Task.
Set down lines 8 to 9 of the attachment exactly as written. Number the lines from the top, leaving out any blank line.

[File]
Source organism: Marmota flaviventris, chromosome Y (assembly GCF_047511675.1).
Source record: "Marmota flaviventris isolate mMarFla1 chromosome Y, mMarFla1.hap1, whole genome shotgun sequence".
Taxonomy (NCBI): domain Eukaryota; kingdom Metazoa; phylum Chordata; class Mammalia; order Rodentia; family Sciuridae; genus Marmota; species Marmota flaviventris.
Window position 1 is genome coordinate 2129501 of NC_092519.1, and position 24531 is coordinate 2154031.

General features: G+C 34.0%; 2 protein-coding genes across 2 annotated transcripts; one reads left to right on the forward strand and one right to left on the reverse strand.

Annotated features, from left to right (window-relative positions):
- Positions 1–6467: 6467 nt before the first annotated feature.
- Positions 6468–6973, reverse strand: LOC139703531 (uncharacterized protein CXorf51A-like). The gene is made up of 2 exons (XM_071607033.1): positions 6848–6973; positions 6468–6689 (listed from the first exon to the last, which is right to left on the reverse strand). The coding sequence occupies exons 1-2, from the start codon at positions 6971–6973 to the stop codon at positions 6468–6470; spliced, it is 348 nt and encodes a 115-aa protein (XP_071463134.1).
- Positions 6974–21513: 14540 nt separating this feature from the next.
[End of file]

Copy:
- Positions 6468–6973, reverse strand: LOC139703531 (uncharacterized protein CXorf51A-like). The gene is made up of 2 exons (XM_071607033.1): positions 6848–6973; positions 6468–6689 (listed from the first exon to the last, which is right to left on the reverse strand). The coding sequence occupies exons 1-2, from the start codon at positions 6971–6973 to the stop codon at positions 6468–6470; spliced, it is 348 nt and encodes a 115-aa protein (XP_071463134.1).
- Positions 6974–21513: 14540 nt separating this feature from the next.